For example, when it was discovered that Scott Eckern, director of the nonprofit California Musical Theater in Sacramento, had given $1,000 to Yes on 8, the theater was deluged with criticism from prominent artists. Mr. Eckern was forced to resign.

Richard Raddon, the director of the L.A. Film Festival, donated $1,500 to Yes on 8. A threatened boycott and picketing of the next festival forced him to resign. Alan Stock, the chief executive of the Cinemark theater chain, gave $9,999. Cinemark is facing a boycott, and so is the gay-friendly Sundance Film Festival because it uses a Cinemark theater to screen some of its films.

A Palo Alto dentist lost patients as a result of his $1,000 donation. A restaurant manager in Los Angeles gave a $100 personal donation, triggering a demonstration and boycott against her restaurant. The pressure was so intense that Marjorie Christoffersen, who had managed the place for 26 years, resigned.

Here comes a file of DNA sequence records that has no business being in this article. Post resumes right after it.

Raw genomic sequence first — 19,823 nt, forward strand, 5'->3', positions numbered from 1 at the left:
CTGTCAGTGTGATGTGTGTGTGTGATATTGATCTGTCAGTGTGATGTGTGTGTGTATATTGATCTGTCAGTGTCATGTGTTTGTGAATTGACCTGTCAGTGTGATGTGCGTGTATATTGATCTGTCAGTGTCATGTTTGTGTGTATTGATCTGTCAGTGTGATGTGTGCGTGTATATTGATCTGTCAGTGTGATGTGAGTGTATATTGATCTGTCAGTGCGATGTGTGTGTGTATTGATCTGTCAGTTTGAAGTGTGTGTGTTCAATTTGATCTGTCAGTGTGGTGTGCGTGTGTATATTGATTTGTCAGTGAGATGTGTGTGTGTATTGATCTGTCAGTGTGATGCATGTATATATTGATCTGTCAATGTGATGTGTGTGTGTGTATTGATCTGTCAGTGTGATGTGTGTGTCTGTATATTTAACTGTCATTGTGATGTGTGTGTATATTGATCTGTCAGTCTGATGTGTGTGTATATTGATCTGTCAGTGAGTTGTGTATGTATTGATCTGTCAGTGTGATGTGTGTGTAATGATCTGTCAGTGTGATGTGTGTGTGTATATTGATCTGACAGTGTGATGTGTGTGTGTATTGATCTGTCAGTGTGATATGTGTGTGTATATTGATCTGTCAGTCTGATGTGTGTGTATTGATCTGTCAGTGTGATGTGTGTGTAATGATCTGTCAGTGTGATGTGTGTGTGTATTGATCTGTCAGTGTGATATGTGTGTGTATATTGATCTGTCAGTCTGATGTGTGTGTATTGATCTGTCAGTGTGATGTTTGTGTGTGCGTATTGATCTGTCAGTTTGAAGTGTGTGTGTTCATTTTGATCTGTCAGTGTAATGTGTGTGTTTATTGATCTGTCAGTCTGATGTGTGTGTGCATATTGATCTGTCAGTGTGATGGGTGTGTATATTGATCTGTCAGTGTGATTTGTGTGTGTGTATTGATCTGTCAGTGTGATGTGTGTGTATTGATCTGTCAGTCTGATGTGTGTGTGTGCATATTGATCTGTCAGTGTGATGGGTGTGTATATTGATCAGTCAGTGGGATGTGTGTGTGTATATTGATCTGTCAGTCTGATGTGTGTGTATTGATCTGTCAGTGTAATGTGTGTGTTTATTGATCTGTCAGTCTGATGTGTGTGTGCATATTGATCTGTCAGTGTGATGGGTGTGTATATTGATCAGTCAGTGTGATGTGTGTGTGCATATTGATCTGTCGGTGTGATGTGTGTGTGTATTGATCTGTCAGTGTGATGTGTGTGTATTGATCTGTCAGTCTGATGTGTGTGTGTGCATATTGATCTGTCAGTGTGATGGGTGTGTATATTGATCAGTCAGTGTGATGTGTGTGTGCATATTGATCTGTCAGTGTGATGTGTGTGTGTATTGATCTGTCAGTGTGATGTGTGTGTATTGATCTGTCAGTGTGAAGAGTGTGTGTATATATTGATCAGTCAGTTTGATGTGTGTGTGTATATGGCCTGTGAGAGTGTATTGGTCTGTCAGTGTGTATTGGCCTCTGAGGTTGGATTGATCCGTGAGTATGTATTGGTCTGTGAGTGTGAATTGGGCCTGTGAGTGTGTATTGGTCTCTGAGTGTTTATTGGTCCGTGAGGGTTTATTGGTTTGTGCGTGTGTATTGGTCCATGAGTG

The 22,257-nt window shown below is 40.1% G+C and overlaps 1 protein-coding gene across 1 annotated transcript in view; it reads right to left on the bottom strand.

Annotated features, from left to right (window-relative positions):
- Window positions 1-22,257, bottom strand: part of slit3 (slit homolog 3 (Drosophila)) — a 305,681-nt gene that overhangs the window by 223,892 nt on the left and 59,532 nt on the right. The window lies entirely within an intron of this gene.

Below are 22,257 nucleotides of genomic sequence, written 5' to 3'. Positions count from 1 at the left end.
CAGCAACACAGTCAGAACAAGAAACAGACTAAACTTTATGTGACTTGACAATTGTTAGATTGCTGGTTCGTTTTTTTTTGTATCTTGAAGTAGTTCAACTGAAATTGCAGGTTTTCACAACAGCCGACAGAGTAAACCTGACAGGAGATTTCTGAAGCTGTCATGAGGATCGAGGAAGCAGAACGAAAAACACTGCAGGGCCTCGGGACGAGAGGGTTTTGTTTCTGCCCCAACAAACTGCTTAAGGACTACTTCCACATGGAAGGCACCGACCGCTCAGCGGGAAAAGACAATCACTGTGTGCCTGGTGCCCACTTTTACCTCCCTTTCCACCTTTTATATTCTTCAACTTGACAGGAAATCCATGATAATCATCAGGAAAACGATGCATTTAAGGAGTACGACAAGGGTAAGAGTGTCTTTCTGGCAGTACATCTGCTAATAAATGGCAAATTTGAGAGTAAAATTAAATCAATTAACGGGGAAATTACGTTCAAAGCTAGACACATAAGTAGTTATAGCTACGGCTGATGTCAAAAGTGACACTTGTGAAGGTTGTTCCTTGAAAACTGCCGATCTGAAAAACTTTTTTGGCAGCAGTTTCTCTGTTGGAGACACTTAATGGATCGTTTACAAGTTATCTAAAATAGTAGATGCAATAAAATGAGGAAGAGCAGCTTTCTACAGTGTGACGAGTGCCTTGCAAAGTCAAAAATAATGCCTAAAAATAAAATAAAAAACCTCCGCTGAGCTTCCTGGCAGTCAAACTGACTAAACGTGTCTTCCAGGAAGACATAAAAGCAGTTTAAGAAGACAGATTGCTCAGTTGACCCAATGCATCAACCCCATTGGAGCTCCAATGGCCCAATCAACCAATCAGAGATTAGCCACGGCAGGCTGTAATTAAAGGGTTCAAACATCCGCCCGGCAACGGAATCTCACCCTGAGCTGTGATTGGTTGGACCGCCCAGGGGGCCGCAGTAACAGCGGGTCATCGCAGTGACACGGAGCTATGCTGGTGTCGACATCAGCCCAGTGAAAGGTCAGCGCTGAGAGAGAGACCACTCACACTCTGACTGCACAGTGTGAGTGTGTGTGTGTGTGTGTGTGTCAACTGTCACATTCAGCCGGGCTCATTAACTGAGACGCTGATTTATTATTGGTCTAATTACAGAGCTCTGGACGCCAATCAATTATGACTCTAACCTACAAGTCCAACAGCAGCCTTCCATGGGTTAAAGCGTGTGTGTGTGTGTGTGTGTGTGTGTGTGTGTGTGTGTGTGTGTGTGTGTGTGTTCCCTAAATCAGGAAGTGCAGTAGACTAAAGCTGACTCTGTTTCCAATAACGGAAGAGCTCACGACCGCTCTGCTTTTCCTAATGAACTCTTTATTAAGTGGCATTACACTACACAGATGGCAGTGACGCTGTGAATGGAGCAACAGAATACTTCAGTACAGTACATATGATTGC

These are just a few instances that have come to light, and the ramifications are still occurring over a month after the election. The larger point of this spectacle is its implications for the future: to intimidate people who donate to controversial campaigns.

The question is not whether Prop. 8 should have passed, but whether its supporters (or opponents) should have their political preferences protected in the same way that voters are protected. Is there any reason to think that the repercussions Mr. Eckern faced for donating to Prop. 8 would be different if it were revealed that instead of donating, he had voted for it?